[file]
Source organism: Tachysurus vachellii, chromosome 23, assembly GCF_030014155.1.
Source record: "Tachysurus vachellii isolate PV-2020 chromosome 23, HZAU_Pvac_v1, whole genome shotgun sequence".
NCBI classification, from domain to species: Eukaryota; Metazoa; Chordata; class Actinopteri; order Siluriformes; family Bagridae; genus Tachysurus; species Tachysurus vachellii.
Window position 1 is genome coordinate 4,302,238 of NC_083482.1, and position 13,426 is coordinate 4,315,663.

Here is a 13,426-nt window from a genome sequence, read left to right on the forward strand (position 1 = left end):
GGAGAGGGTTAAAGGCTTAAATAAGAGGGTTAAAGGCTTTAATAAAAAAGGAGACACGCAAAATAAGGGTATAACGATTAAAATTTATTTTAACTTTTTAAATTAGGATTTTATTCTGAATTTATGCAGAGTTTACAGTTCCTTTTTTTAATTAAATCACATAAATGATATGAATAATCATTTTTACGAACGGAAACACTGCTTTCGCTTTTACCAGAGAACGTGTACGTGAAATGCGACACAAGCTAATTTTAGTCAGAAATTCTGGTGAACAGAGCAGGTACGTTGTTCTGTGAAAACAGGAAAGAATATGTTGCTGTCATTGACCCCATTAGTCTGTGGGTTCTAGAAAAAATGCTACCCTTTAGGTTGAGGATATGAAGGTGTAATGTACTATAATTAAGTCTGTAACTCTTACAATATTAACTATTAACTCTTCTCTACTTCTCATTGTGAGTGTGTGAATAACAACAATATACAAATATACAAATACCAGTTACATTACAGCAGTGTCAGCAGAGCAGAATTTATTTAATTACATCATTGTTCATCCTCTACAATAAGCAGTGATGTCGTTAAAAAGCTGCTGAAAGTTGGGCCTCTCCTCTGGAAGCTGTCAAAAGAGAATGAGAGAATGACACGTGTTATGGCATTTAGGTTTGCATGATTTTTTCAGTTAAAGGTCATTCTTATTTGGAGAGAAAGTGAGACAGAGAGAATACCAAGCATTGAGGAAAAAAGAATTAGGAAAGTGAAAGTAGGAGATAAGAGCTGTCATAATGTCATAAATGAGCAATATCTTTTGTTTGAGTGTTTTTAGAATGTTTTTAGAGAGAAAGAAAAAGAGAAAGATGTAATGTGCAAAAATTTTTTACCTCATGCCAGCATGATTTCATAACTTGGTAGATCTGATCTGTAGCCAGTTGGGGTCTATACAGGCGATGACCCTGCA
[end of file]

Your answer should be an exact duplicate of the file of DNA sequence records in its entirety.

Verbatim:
Source organism: Tachysurus vachellii, chromosome 23, assembly GCF_030014155.1.
Source record: "Tachysurus vachellii isolate PV-2020 chromosome 23, HZAU_Pvac_v1, whole genome shotgun sequence".
NCBI classification, from domain to species: Eukaryota; Metazoa; Chordata; class Actinopteri; order Siluriformes; family Bagridae; genus Tachysurus; species Tachysurus vachellii.
Window position 1 is genome coordinate 4,302,238 of NC_083482.1, and position 13,426 is coordinate 4,315,663.

Here is a 13,426-nt window from a genome sequence, read left to right on the forward strand (position 1 = left end):
GGAGAGGGTTAAAGGCTTAAATAAGAGGGTTAAAGGCTTTAATAAAAAAGGAGACACGCAAAATAAGGGTATAACGATTAAAATTTATTTTAACTTTTTAAATTAGGATTTTATTCTGAATTTATGCAGAGTTTACAGTTCCTTTTTTTAATTAAATCACATAAATGATATGAATAATCATTTTTACGAACGGAAACACTGCTTTCGCTTTTACCAGAGAACGTGTACGTGAAATGCGACACAAGCTAATTTTAGTCAGAAATTCTGGTGAACAGAGCAGGTACGTTGTTCTGTGAAAACAGGAAAGAATATGTTGCTGTCATTGACCCCATTAGTCTGTGGGTTCTAGAAAAAATGCTACCCTTTAGGTTGAGGATATGAAGGTGTAATGTACTATAATTAAGTCTGTAACTCTTACAATATTAACTATTAACTCTTCTCTACTTCTCATTGTGAGTGTGTGAATAACAACAATATACAAATATACAAATACCAGTTACATTACAGCAGTGTCAGCAGAGCAGAATTTATTTAATTACATCATTGTTCATCCTCTACAATAAGCAGTGATGTCGTTAAAAAGCTGCTGAAAGTTGGGCCTCTCCTCTGGAAGCTGTCAAAAGAGAATGAGAGAATGACACGTGTTATGGCATTTAGGTTTGCATGATTTTTTCAGTTAAAGGTCATTCTTATTTGGAGAGAAAGTGAGACAGAGAGAATACCAAGCATTGAGGAAAAAAGAATTAGGAAAGTGAAAGTAGGAGATAAGAGCTGTCATAATGTCATAAATGAGCAATATCTTTTGTTTGAGTGTTTTTAGAATGTTTTTAGAGAGAAAGAAAAAGAGAAAGATGTAATGTGCAAAAATTTTTTACCTCATGCCAGCATGATTTCATAACTTGGTAGATCTGATCTGTAGCCAGTTGGGGTCTATACAGGCGATGACCCTGCA